Interest rates

In India, the rate of interest that is charged to industry by public sector banks would generally be in the range of 11-15 per cent but that charged by China is just about 4 per cent.  The inventory cost of operating MSMEs is also relatively high in India. In China, Just-in-Time (JIT) technology is extensively used while in India, local suppliers would rather create artificial scarcity and ensure that the cost of inputs increases just before the manufacturer needs it. Finally, because of large scale of production in China, products are not only cost effective but even better in quality and finish compared to India. Indeed, China is the world’s factory.

In the past few years, some sheen has been taken off the Chinese economy. Not only has the pace of growth slowed, to an unprecedented low, but some very serious concerns about property prices, bursting of the credit bubble and uncontrolled risks in the shadow banking system have emerged. There is potential oversupply in China’s housing market, steel manufacturing and in several other industries including railway lines, mainly financed on credit from financial institutions.

And in case of any sputtering, defaults can trigger a domino effect, hurting the economy. Another concern is that domestic demand in China remains suppressed. Consequently, Chinese stock market indices have reflected these concerns and Shanghai composite has declined 26 per cent over the last five years, significantly underperforming Asian and global peers. In fact, economists are now more worried about the weaknesses in China’s economy, a fact reiterated by the IMF in its global reports released in October 2014. There is a potential opportunity for India.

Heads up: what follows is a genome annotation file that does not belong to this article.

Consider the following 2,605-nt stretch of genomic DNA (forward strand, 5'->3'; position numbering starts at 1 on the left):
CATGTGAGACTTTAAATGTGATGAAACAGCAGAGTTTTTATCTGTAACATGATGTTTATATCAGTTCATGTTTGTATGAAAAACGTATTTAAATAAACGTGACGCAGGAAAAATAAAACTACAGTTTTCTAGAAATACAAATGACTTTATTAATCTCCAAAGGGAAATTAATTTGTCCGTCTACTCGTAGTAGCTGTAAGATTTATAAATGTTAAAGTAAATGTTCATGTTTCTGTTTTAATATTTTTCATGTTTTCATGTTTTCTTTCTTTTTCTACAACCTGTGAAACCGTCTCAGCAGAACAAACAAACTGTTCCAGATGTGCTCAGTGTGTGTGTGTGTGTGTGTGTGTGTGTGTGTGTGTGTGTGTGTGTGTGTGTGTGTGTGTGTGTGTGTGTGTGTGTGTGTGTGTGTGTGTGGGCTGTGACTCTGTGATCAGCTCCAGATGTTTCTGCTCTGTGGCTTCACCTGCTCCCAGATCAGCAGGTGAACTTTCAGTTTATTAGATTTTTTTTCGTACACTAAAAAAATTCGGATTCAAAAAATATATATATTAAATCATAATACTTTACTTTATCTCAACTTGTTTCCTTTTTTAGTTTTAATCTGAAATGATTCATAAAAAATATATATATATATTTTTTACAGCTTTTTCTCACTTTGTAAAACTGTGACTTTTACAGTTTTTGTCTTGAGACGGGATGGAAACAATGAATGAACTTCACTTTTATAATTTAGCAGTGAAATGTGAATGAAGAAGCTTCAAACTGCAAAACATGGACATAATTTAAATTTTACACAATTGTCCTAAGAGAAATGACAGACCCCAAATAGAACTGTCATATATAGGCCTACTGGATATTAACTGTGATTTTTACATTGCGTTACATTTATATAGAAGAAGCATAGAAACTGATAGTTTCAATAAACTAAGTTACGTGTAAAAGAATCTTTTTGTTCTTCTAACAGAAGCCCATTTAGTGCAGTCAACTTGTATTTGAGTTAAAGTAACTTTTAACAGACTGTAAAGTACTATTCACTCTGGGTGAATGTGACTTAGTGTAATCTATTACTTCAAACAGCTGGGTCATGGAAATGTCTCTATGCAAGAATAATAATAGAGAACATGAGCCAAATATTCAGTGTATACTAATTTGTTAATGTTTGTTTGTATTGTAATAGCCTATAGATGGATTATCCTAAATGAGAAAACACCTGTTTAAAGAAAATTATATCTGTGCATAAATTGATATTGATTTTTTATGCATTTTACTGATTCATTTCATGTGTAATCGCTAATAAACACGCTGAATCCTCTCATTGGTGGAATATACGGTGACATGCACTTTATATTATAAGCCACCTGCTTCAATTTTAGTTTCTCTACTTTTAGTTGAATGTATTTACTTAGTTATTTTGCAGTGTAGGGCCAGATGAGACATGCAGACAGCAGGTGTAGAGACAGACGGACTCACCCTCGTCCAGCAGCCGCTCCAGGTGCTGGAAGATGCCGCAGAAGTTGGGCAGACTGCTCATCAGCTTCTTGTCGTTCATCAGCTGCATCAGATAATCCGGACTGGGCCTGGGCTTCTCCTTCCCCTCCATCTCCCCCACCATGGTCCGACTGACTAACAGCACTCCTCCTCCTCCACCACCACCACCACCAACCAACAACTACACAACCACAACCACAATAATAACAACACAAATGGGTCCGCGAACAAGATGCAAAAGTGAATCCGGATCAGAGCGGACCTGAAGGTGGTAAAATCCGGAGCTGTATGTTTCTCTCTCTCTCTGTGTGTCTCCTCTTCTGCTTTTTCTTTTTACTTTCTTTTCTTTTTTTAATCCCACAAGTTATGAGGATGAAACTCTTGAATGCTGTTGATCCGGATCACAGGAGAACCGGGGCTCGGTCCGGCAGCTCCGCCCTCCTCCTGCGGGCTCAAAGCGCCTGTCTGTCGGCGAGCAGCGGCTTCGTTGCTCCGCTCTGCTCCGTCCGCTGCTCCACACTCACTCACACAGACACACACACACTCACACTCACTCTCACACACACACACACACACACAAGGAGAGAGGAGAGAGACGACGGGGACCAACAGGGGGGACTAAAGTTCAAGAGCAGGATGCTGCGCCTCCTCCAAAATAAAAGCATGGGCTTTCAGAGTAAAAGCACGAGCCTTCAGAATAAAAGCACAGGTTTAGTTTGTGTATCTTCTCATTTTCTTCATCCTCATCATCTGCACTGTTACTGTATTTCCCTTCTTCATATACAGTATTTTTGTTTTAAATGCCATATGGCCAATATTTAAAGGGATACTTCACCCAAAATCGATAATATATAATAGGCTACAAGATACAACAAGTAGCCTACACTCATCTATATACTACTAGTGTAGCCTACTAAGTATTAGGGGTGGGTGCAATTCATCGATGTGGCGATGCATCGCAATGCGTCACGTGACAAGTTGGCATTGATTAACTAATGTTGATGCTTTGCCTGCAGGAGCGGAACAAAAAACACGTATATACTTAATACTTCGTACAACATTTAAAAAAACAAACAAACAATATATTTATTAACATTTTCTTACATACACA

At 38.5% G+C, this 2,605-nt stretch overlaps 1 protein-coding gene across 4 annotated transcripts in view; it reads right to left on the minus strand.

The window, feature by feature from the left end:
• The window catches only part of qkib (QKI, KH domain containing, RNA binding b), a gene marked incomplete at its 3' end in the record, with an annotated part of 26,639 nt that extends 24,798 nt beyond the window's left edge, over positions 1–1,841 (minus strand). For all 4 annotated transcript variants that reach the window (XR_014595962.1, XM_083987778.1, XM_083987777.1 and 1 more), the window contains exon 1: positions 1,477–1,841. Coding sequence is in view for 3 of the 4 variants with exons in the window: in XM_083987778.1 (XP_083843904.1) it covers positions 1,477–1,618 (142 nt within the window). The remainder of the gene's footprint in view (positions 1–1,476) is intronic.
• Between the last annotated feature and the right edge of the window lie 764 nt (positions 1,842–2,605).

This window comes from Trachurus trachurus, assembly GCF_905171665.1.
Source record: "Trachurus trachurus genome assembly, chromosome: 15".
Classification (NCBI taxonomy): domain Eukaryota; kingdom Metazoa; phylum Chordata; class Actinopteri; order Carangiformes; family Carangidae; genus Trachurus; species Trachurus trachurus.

Prime Minister Narendra Modi has appropriately timed the suggestion that India should aggressively pursue the Make in India strategy. To ensure a conducive environment for economic growth and attracting industrial investment, India needs to build a strategy for short, medium and long run. Therefore, India needs to develop a vision for the next 25 years and beyond, and work on a mission mode.

To successfully realise the potential to be an economic super-power, India needs to strengthen the perception that the country and government is strong in resolve to protect investments and wealth within its borders. In this context, think tanks dedicated to geo-political research and related growth strategies urgently need to be established. The government must ensure secure business environment for its manufacturing, and global perception of India should that be of a strong nation pursuing status of global a superpower where not only domestic but also foreign direct investment is safe.

(Singh is RBI Chair Professor, IIM Bangalore. Gupta works in a commercial bank. Views are personal)